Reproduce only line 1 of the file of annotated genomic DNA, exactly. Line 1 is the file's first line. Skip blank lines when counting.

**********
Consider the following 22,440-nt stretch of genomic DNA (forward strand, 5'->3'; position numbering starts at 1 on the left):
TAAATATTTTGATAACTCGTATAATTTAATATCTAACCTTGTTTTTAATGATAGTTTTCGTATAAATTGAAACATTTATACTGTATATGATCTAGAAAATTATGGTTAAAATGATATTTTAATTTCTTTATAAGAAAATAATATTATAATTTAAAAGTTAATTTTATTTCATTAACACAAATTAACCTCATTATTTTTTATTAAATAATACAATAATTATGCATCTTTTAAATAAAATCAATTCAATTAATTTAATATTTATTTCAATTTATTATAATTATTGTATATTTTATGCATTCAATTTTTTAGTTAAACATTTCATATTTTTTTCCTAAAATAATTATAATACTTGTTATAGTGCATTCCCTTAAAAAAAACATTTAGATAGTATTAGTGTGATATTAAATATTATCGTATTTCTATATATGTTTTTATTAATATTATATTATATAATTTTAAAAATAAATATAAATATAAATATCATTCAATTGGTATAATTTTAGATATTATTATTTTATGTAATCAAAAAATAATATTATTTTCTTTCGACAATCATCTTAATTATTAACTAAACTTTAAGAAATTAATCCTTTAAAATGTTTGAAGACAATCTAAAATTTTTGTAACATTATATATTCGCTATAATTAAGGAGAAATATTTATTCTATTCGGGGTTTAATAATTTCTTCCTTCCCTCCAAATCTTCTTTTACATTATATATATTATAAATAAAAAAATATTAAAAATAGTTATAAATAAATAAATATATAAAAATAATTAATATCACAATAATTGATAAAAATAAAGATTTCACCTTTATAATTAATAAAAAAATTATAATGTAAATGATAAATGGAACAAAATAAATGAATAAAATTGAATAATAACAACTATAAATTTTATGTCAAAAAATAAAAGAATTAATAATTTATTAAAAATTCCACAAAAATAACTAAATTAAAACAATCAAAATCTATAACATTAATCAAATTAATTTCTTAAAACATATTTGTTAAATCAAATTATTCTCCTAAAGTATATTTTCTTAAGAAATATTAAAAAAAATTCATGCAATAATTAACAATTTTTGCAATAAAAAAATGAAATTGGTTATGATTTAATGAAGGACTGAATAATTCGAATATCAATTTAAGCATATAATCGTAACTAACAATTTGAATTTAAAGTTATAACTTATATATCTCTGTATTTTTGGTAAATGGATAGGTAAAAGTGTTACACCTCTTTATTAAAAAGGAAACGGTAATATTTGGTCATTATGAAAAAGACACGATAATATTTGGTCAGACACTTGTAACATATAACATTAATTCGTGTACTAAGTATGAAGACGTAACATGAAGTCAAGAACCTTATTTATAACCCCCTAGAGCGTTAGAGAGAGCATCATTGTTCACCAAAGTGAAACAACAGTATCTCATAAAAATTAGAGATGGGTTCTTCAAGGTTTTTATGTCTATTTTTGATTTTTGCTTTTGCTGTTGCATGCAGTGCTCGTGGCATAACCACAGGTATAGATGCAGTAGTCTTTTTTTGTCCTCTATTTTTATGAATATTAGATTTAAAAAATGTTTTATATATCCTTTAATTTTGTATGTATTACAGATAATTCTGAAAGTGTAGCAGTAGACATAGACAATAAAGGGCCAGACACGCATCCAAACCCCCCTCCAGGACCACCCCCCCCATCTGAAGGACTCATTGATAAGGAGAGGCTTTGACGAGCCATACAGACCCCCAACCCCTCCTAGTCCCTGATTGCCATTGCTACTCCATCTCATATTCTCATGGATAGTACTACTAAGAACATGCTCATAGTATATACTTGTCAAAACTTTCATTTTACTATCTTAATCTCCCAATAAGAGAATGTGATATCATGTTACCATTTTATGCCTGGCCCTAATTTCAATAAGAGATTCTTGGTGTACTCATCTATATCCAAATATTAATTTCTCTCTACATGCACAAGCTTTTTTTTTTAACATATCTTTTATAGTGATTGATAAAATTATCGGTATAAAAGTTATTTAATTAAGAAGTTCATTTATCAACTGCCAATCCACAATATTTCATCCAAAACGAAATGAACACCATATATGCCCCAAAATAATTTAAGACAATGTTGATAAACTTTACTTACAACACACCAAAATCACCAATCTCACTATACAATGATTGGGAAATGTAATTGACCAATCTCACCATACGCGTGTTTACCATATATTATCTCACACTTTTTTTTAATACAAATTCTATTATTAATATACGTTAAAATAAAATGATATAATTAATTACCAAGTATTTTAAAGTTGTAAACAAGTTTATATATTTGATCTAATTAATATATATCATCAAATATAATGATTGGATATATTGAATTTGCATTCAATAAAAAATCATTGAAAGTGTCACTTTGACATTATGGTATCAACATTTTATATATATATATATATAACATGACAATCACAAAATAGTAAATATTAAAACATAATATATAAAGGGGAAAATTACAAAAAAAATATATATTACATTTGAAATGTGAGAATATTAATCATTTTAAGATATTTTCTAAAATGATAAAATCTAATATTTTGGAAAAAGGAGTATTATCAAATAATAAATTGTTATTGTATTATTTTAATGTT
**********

Consider the following 22,440-nt stretch of genomic DNA (forward strand, 5'->3'; position numbering starts at 1 on the left):